Davis: Move would help Jr.
'Wear and tear' would be less in left or right
BY JOHN ERARDI | ENQUIRER STAFF WRITER
The Reds' defense has come under heavy scrutiny recently. Last week, national pundits told The Enquirer that defense is one thing that may keep the team from contending for the division title through late September.
There may not be much the Reds can do in the short term, although some observers have suggested flip-flopping shortstop Felipe Lopez and second baseman Brandon Phillips, right fielder Austin Kearns and center fielder Ken Griffey Jr., or moving left fielder Adam Dunn to first base, Griffey to left and putting Ryan Freel in center. Down the road - if some team overwhelmed the Reds with a No. 1 pitcher and Dunn were to be traded - some people think Griffey would make a Gold Glove-quality first baseman.
But Eric Davis, who is arguably the greatest defensive center fielder the Reds have had, said first base is not easy.
"If you haven't played the infield, first base is a heck of an adjustment - if you're talking about wanting to be good over there," Davis said from his home in Los Angeles. "Ray Knight (then-Reds manager) wanted me to play some games at first base in '96, so I took ground balls for four or five days and then played a game. I was sore for three weeks.
"And (I had been signed) as a shortstop, so I knew what it was to field a hard-hit ground ball. But your muscles get out of practice. I wasn't used to it anymore."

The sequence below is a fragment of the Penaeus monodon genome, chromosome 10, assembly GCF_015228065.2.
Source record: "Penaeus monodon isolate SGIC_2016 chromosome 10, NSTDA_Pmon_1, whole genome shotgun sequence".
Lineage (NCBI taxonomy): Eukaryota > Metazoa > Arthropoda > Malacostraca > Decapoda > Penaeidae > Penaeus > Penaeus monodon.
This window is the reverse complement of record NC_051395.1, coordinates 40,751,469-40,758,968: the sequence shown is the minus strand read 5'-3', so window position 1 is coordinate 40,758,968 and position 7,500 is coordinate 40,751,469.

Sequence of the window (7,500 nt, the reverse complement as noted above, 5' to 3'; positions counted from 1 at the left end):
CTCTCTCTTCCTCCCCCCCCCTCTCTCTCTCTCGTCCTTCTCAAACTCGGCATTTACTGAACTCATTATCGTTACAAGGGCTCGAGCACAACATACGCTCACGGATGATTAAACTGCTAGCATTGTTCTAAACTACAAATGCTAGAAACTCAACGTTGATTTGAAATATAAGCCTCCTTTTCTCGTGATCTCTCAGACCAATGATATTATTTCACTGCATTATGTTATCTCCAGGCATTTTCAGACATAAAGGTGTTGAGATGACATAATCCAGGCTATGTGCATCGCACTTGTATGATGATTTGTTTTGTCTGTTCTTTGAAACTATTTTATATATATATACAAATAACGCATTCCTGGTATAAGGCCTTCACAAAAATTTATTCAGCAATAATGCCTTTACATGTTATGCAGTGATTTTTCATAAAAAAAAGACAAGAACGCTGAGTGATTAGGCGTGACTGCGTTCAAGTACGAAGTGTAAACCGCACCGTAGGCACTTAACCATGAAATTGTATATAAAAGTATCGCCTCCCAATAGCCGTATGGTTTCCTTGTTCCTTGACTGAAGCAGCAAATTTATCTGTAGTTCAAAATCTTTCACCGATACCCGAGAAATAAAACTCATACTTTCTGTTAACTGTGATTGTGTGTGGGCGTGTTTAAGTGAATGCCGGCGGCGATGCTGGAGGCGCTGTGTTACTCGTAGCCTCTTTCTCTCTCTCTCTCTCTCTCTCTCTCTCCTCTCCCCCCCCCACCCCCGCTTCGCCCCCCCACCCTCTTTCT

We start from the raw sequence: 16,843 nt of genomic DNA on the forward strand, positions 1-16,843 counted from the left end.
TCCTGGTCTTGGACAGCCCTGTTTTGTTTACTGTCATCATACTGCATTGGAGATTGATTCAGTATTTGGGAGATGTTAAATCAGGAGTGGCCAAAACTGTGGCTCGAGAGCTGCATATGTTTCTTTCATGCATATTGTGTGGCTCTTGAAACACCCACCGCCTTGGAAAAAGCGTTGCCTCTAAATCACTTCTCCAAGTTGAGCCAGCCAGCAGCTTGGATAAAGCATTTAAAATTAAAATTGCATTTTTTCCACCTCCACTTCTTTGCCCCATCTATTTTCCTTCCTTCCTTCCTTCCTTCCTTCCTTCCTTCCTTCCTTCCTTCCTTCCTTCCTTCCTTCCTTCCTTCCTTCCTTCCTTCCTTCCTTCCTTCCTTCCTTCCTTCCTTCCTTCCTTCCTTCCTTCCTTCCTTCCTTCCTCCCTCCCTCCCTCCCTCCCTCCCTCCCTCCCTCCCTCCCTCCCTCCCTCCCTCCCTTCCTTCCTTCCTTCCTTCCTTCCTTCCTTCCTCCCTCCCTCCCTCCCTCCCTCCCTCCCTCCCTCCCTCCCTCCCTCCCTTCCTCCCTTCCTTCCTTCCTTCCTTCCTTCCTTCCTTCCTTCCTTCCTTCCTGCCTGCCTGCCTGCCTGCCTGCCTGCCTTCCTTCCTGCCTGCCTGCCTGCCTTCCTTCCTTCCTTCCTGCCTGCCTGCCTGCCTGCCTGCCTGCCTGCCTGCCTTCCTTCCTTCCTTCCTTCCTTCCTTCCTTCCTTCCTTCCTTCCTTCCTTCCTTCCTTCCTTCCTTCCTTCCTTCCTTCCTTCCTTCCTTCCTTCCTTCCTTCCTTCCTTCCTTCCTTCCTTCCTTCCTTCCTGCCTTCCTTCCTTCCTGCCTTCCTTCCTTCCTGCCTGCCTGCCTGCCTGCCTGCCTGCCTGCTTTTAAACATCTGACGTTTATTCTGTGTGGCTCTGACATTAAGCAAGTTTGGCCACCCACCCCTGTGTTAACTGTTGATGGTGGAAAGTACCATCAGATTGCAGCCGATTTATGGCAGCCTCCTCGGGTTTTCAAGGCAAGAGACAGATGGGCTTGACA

Davis was 34 in '96; Griffey is 36.
Davis believes Griffey would extend his career if he moved to left or right field. Davis said it worked for him.
"I'd like to see (Griffey) switch ... not because he can't cover the ground in center, but because he won't have to continuously cover the ground," Davis said.
Davis played 56 games in left field and 66 in center for the 1990 World Series champion Reds. He began the season in center, went on the disabled list and returned May 21 as a left fielder. He was eight days shy of his 28th birthday.
The difference between the 2006 Reds and the 1990 Reds, however, is that 16 years ago the newly acquired Billy Hatcher (now the Reds' first base coach) was able to slide over to center field without any dramatic upheaval.
"It was a general consensus between me, (then-manager) Lou (Piniella) and (then-trainer) Larry Starr for me to move to left," Davis recalled. "I had a big brace on my knee - I twisted it real bad stealing third base on a muddy night - and we all knew that there'd be less strain on it playing left field, and we were right. ... You do what you have to do depending on what the team needs."
Davis said the key to changing positions is to "not look upon it as a demotion."
"If you don't look at it as a demotion, it takes the ego out of it," Davis said. "And, the truth is, it (switching to a corner outfield spot) will extend (Griffey's) career because it will be easier on his legs. When you play center, you're either involved in or backing up every play, including the left and right fielders. But when you're in left and right, there are plays you're taking off, that you aren't running. That cuts down on the wear and tear."
Davis said there is no doubt in his mind that Griffey would be an outstanding corner outfielder.
"Mostly, it's just a matter of getting used to reading the different angles," Davis said. "It's easier to read the ball in center. And in center, you're in control. In left, I had to back off for Hatcher, because he was an aggressive center fielder. But it's something you get used to the more you're out there."
STATS: Brandon Phillips is 12-for-12 on stolen bases. It is the best start by a Red since Gary Redus went 15-for-15 in 1984. ... Griffey's next home run will be his 548th, tying Hall of Famer Mike Schmidt, and will give the Griffey family 700. Ken Griffey Sr. hit 152.